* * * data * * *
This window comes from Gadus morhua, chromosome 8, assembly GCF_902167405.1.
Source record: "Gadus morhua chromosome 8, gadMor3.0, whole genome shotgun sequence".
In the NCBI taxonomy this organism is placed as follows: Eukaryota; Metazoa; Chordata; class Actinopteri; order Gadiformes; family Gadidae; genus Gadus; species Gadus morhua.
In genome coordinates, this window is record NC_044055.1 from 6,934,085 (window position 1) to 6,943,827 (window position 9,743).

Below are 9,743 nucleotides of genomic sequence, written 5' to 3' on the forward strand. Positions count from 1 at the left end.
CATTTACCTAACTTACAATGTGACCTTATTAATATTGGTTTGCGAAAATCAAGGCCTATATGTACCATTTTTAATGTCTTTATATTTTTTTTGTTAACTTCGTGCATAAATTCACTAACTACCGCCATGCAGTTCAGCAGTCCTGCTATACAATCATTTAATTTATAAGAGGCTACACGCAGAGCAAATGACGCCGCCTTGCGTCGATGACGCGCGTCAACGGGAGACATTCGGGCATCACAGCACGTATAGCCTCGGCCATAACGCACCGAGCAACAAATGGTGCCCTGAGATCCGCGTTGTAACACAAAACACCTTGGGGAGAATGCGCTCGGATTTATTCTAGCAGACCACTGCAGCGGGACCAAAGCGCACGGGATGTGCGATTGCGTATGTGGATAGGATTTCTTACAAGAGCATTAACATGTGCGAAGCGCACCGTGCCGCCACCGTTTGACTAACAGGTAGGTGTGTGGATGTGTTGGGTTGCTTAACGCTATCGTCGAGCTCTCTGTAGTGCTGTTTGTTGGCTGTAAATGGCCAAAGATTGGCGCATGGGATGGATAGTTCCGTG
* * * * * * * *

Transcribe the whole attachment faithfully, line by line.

This window comes from Gadus morhua, chromosome 8, assembly GCF_902167405.1.
Source record: "Gadus morhua chromosome 8, gadMor3.0, whole genome shotgun sequence".
In the NCBI taxonomy this organism is placed as follows: Eukaryota; Metazoa; Chordata; class Actinopteri; order Gadiformes; family Gadidae; genus Gadus; species Gadus morhua.
In genome coordinates, this window is record NC_044055.1 from 6,934,085 (window position 1) to 6,943,827 (window position 9,743).

Below are 9,743 nucleotides of genomic sequence, written 5' to 3' on the forward strand. Positions count from 1 at the left end.
CATTTACCTAACTTACAATGTGACCTTATTAATATTGGTTTGCGAAAATCAAGGCCTATATGTACCATTTTTAATGTCTTTATATTTTTTTTGTTAACTTCGTGCATAAATTCACTAACTACCGCCATGCAGTTCAGCAGTCCTGCTATACAATCATTTAATTTATAAGAGGCTACACGCAGAGCAAATGACGCCGCCTTGCGTCGATGACGCGCGTCAACGGGAGACATTCGGGCATCACAGCACGTATAGCCTCGGCCATAACGCACCGAGCAACAAATGGTGCCCTGAGATCCGCGTTGTAACACAAAACACCTTGGGGAGAATGCGCTCGGATTTATTCTAGCAGACCACTGCAGCGGGACCAAAGCGCACGGGATGTGCGATTGCGTATGTGGATAGGATTTCTTACAAGAGCATTAACATGTGCGAAGCGCACCGTGCCGCCACCGTTTGACTAACAGGTAGGTGTGTGGATGTGTTGGGTTGCTTAACGCTATCGTCGAGCTCTCTGTAGTGCTGTTTGTTGGCTGTAAATGGCCAAAGATTGGCGCATGGGATGGATAGTTCCGTG